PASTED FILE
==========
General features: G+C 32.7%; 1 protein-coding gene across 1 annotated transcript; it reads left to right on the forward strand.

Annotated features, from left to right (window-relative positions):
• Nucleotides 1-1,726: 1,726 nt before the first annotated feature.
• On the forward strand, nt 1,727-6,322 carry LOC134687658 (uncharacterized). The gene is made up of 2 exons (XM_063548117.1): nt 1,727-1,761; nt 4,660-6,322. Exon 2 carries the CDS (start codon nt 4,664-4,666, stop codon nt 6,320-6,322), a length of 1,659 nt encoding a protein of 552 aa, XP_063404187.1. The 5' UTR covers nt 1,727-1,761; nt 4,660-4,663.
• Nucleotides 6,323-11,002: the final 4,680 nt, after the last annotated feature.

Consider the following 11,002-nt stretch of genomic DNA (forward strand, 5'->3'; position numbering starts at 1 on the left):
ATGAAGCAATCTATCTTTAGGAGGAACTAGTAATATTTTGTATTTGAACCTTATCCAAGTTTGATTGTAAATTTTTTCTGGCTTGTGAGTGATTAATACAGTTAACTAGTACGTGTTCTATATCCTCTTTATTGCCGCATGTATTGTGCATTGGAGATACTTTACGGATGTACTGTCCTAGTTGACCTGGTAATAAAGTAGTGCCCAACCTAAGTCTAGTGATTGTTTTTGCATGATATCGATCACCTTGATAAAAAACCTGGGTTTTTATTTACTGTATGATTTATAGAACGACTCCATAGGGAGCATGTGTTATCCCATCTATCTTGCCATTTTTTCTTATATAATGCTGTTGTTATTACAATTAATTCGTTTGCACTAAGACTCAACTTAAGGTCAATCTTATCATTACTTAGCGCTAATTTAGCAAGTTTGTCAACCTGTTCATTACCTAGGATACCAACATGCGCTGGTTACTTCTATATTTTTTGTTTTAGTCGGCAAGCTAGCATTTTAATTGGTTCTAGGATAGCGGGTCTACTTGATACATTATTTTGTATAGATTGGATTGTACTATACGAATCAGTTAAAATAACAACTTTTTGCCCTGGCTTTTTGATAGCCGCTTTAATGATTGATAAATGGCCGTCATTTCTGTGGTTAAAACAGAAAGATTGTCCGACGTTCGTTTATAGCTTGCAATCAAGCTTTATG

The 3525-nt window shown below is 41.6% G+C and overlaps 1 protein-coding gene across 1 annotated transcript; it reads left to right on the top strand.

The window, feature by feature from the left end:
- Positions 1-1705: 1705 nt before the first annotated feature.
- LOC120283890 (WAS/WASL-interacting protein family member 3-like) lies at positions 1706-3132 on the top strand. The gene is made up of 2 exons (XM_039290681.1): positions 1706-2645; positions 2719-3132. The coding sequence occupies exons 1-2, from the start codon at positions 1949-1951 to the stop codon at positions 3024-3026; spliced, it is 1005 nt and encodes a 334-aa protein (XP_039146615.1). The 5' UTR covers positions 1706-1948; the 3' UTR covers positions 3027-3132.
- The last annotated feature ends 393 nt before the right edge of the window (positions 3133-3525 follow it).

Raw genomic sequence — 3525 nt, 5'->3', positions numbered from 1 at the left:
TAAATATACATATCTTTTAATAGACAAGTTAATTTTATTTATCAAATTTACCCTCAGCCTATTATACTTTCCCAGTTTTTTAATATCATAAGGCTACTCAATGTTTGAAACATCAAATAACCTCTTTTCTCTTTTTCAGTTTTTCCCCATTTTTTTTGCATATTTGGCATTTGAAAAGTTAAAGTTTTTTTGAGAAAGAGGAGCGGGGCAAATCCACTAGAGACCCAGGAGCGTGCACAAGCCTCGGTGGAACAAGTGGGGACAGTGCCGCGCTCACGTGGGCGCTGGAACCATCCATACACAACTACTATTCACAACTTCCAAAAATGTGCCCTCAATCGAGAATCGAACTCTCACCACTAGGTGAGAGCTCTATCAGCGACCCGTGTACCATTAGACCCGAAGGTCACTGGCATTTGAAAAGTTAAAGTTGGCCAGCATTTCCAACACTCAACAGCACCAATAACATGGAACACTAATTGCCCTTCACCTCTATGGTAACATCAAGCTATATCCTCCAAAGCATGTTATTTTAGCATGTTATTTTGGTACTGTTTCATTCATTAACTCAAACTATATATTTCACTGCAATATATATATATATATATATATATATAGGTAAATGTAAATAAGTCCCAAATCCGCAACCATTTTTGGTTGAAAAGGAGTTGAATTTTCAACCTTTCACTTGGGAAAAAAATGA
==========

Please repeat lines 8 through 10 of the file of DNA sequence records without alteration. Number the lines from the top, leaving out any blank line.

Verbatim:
The 3525-nt window shown below is 41.6% G+C and overlaps 1 protein-coding gene across 1 annotated transcript; it reads left to right on the top strand.

The window, feature by feature from the left end:
- Positions 1-1705: 1705 nt before the first annotated feature.